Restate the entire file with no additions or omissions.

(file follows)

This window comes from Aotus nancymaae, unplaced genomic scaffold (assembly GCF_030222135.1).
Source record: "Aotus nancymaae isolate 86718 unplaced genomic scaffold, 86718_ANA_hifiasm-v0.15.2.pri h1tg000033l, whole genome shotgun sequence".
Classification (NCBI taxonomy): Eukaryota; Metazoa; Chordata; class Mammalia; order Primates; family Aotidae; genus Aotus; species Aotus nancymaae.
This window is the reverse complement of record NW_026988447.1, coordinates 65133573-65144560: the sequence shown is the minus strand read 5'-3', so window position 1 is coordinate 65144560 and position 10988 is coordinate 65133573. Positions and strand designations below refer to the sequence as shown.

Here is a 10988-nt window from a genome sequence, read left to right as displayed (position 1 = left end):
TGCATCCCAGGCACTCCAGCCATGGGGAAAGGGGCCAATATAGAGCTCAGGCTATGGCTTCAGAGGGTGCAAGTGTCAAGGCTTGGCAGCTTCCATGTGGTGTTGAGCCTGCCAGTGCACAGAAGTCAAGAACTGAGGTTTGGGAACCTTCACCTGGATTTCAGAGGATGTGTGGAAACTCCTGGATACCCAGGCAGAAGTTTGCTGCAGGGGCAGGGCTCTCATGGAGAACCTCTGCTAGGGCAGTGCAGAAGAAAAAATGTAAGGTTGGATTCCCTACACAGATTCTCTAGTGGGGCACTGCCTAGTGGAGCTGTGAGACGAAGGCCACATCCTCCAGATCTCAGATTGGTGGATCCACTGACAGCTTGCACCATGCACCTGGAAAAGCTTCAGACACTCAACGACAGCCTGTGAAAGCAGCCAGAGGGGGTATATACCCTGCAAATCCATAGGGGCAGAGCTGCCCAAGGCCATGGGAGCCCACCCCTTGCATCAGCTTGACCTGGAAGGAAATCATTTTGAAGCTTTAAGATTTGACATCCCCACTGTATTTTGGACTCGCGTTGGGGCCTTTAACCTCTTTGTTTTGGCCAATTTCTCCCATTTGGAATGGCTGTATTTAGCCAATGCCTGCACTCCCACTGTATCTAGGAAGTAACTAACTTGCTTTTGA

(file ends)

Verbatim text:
This window comes from Aotus nancymaae, unplaced genomic scaffold (assembly GCF_030222135.1).
Source record: "Aotus nancymaae isolate 86718 unplaced genomic scaffold, 86718_ANA_hifiasm-v0.15.2.pri h1tg000033l, whole genome shotgun sequence".
Classification (NCBI taxonomy): Eukaryota; Metazoa; Chordata; class Mammalia; order Primates; family Aotidae; genus Aotus; species Aotus nancymaae.
This window is the reverse complement of record NW_026988447.1, coordinates 65133573-65144560: the sequence shown is the minus strand read 5'-3', so window position 1 is coordinate 65144560 and position 10988 is coordinate 65133573. Positions and strand designations below refer to the sequence as shown.

Here is a 10988-nt window from a genome sequence, read left to right as displayed (position 1 = left end):
TGCATCCCAGGCACTCCAGCCATGGGGAAAGGGGCCAATATAGAGCTCAGGCTATGGCTTCAGAGGGTGCAAGTGTCAAGGCTTGGCAGCTTCCATGTGGTGTTGAGCCTGCCAGTGCACAGAAGTCAAGAACTGAGGTTTGGGAACCTTCACCTGGATTTCAGAGGATGTGTGGAAACTCCTGGATACCCAGGCAGAAGTTTGCTGCAGGGGCAGGGCTCTCATGGAGAACCTCTGCTAGGGCAGTGCAGAAGAAAAAATGTAAGGTTGGATTCCCTACACAGATTCTCTAGTGGGGCACTGCCTAGTGGAGCTGTGAGACGAAGGCCACATCCTCCAGATCTCAGATTGGTGGATCCACTGACAGCTTGCACCATGCACCTGGAAAAGCTTCAGACACTCAACGACAGCCTGTGAAAGCAGCCAGAGGGGGTATATACCCTGCAAATCCATAGGGGCAGAGCTGCCCAAGGCCATGGGAGCCCACCCCTTGCATCAGCTTGACCTGGAAGGAAATCATTTTGAAGCTTTAAGATTTGACATCCCCACTGTATTTTGGACTCGCGTTGGGGCCTTTAACCTCTTTGTTTTGGCCAATTTCTCCCATTTGGAATGGCTGTATTTAGCCAATGCCTGCACTCCCACTGTATCTAGGAAGTAACTAACTTGCTTTTGA